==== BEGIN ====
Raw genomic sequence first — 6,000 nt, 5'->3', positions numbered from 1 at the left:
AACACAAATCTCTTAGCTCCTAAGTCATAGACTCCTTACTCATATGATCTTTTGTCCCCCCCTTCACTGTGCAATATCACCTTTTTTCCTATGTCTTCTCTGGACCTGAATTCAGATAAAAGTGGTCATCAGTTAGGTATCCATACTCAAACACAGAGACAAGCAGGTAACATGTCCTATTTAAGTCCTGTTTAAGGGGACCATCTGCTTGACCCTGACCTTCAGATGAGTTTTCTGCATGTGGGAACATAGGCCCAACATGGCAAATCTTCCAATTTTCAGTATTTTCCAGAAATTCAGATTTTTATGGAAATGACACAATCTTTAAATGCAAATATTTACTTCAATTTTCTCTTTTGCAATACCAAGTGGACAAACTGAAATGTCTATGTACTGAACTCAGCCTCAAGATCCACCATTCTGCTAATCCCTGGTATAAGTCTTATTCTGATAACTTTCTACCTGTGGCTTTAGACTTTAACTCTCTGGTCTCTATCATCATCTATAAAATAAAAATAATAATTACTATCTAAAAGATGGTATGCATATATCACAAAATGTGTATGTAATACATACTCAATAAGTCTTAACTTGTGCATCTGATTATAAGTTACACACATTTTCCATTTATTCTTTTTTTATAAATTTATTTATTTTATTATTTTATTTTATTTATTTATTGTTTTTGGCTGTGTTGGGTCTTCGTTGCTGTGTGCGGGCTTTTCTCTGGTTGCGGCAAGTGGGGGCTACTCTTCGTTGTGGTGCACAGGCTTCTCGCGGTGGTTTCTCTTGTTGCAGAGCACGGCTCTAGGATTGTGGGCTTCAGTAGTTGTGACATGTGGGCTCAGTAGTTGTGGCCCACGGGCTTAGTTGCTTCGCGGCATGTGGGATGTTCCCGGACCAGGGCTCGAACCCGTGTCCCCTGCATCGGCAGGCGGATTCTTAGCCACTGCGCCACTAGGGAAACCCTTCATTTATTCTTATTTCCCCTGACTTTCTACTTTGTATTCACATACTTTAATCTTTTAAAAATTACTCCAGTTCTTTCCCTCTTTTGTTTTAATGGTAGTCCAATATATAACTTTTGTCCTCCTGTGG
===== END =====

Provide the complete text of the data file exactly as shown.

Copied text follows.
Raw genomic sequence first — 6,000 nt, 5'->3', positions numbered from 1 at the left:
AACACAAATCTCTTAGCTCCTAAGTCATAGACTCCTTACTCATATGATCTTTTGTCCCCCCCTTCACTGTGCAATATCACCTTTTTTCCTATGTCTTCTCTGGACCTGAATTCAGATAAAAGTGGTCATCAGTTAGGTATCCATACTCAAACACAGAGACAAGCAGGTAACATGTCCTATTTAAGTCCTGTTTAAGGGGACCATCTGCTTGACCCTGACCTTCAGATGAGTTTTCTGCATGTGGGAACATAGGCCCAACATGGCAAATCTTCCAATTTTCAGTATTTTCCAGAAATTCAGATTTTTATGGAAATGACACAATCTTTAAATGCAAATATTTACTTCAATTTTCTCTTTTGCAATACCAAGTGGACAAACTGAAATGTCTATGTACTGAACTCAGCCTCAAGATCCACCATTCTGCTAATCCCTGGTATAAGTCTTATTCTGATAACTTTCTACCTGTGGCTTTAGACTTTAACTCTCTGGTCTCTATCATCATCTATAAAATAAAAATAATAATTACTATCTAAAAGATGGTATGCATATATCACAAAATGTGTATGTAATACATACTCAATAAGTCTTAACTTGTGCATCTGATTATAAGTTACACACATTTTCCATTTATTCTTTTTTTATAAATTTATTTATTTTATTATTTTATTTTATTTATTTATTGTTTTTGGCTGTGTTGGGTCTTCGTTGCTGTGTGCGGGCTTTTCTCTGGTTGCGGCAAGTGGGGGCTACTCTTCGTTGTGGTGCACAGGCTTCTCGCGGTGGTTTCTCTTGTTGCAGAGCACGGCTCTAGGATTGTGGGCTTCAGTAGTTGTGACATGTGGGCTCAGTAGTTGTGGCCCACGGGCTTAGTTGCTTCGCGGCATGTGGGATGTTCCCGGACCAGGGCTCGAACCCGTGTCCCCTGCATCGGCAGGCGGATTCTTAGCCACTGCGCCACTAGGGAAACCCTTCATTTATTCTTATTTCCCCTGACTTTCTACTTTGTATTCACATACTTTAATCTTTTAAAAATTACTCCAGTTCTTTCCCTCTTTTGTTTTAATGGTAGTCCAATATATAACTTTTGTCCTCCTGTGG